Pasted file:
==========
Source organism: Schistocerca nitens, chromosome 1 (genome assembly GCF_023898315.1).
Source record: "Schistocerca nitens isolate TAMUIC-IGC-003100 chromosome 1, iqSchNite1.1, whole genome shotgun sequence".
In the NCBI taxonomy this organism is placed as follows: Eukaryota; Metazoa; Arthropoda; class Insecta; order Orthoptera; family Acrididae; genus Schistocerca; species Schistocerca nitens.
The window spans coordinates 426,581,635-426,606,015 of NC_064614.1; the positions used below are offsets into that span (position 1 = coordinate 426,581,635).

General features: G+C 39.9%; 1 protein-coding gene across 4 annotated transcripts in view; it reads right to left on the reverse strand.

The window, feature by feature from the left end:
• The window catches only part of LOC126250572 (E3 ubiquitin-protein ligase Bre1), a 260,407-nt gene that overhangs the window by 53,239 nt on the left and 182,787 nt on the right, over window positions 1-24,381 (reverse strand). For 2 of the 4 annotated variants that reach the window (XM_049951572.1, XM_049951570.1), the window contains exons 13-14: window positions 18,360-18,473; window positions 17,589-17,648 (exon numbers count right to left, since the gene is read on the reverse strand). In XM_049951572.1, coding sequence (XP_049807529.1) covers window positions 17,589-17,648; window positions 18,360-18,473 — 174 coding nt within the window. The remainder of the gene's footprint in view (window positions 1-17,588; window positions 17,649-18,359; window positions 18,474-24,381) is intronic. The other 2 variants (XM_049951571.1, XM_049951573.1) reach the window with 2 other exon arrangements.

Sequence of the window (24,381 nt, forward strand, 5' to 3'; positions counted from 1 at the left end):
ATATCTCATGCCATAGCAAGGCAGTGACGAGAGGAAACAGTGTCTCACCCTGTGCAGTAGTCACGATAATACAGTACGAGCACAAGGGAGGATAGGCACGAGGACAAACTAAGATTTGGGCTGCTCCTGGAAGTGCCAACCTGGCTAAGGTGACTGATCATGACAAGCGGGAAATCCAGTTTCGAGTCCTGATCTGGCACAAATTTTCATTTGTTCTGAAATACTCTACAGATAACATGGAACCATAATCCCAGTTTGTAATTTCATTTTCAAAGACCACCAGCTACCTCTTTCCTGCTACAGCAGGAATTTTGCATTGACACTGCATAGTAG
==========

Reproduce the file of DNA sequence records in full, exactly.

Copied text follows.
Source organism: Schistocerca nitens, chromosome 1 (genome assembly GCF_023898315.1).
Source record: "Schistocerca nitens isolate TAMUIC-IGC-003100 chromosome 1, iqSchNite1.1, whole genome shotgun sequence".
In the NCBI taxonomy this organism is placed as follows: Eukaryota; Metazoa; Arthropoda; class Insecta; order Orthoptera; family Acrididae; genus Schistocerca; species Schistocerca nitens.
The window spans coordinates 426,581,635-426,606,015 of NC_064614.1; the positions used below are offsets into that span (position 1 = coordinate 426,581,635).

General features: G+C 39.9%; 1 protein-coding gene across 4 annotated transcripts in view; it reads right to left on the reverse strand.

The window, feature by feature from the left end:
• The window catches only part of LOC126250572 (E3 ubiquitin-protein ligase Bre1), a 260,407-nt gene that overhangs the window by 53,239 nt on the left and 182,787 nt on the right, over window positions 1-24,381 (reverse strand). For 2 of the 4 annotated variants that reach the window (XM_049951572.1, XM_049951570.1), the window contains exons 13-14: window positions 18,360-18,473; window positions 17,589-17,648 (exon numbers count right to left, since the gene is read on the reverse strand). In XM_049951572.1, coding sequence (XP_049807529.1) covers window positions 17,589-17,648; window positions 18,360-18,473 — 174 coding nt within the window. The remainder of the gene's footprint in view (window positions 1-17,588; window positions 17,649-18,359; window positions 18,474-24,381) is intronic. The other 2 variants (XM_049951571.1, XM_049951573.1) reach the window with 2 other exon arrangements.

Sequence of the window (24,381 nt, forward strand, 5' to 3'; positions counted from 1 at the left end):
ATATCTCATGCCATAGCAAGGCAGTGACGAGAGGAAACAGTGTCTCACCCTGTGCAGTAGTCACGATAATACAGTACGAGCACAAGGGAGGATAGGCACGAGGACAAACTAAGATTTGGGCTGCTCCTGGAAGTGCCAACCTGGCTAAGGTGACTGATCATGACAAGCGGGAAATCCAGTTTCGAGTCCTGATCTGGCACAAATTTTCATTTGTTCTGAAATACTCTACAGATAACATGGAACCATAATCCCAGTTTGTAATTTCATTTTCAAAGACCACCAGCTACCTCTTTCCTGCTACAGCAGGAATTTTGCATTGACACTGCATAGTAG